In my research into AR and time visulisation, I found app. There are many similarities with this app and the current state of our design. They have the same problems with segregating what content and UI is presented in the traditional sense that its attached to the device display, and what is displayed in context in the AR view.
One of the major problems we have been faced with throughout the AR design is that of discoverability. Feature discoverability is always a topic of conversation in the boardroom, however even the basic UI itself is highly problematic in this medium. There are two main approaches to mobile AR that I’ve found. One, shown in this video, is to make the user the centre of the AR experience forcing them to pan their device around to learn the whole UI, but only a very limited portion at a time — this worked well for Google’s Photosphere’s, anyone who has used Google Maps Street View would be familiar with. The other is to present the whole UI in front of the user with a given reference point or their position when they enter the experience. This allows for a macro, helicopter-like view of the UI.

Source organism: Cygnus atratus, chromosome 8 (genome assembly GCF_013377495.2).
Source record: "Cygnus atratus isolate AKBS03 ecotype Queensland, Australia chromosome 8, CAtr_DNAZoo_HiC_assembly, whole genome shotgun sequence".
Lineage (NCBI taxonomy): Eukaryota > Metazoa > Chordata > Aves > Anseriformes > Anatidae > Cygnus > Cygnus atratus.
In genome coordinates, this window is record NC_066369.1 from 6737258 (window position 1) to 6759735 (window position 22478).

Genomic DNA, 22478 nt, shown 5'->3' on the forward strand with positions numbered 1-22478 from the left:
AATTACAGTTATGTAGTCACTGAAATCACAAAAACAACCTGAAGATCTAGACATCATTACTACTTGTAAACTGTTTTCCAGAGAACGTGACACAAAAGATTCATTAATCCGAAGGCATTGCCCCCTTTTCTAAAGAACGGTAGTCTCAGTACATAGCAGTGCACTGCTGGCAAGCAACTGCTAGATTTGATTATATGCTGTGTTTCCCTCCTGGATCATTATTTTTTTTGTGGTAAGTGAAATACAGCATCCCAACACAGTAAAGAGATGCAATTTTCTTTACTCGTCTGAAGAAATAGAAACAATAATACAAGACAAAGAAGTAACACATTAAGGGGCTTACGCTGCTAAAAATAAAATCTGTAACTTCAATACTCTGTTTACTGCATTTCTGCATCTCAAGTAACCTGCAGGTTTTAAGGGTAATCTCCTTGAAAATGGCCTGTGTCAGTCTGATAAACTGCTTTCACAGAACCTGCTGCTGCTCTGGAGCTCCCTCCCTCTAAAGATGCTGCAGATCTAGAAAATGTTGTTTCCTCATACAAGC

Neither of these approaches is best, but choosing one will be the defining factor of the interactivity understanding and enjoyment of the clock. Many games provide another solution in the form of icons on a map fixed to the display viewport or in the case of Sim Taxi, an arrow structuring the direction the set should take. While this can force engagement with the betterment of discoverability, this becomes tedious by forcing additional steps.
As of current, these appear as a list of possible directions, but it’s clear there are best practices here that have not been set in stone yet.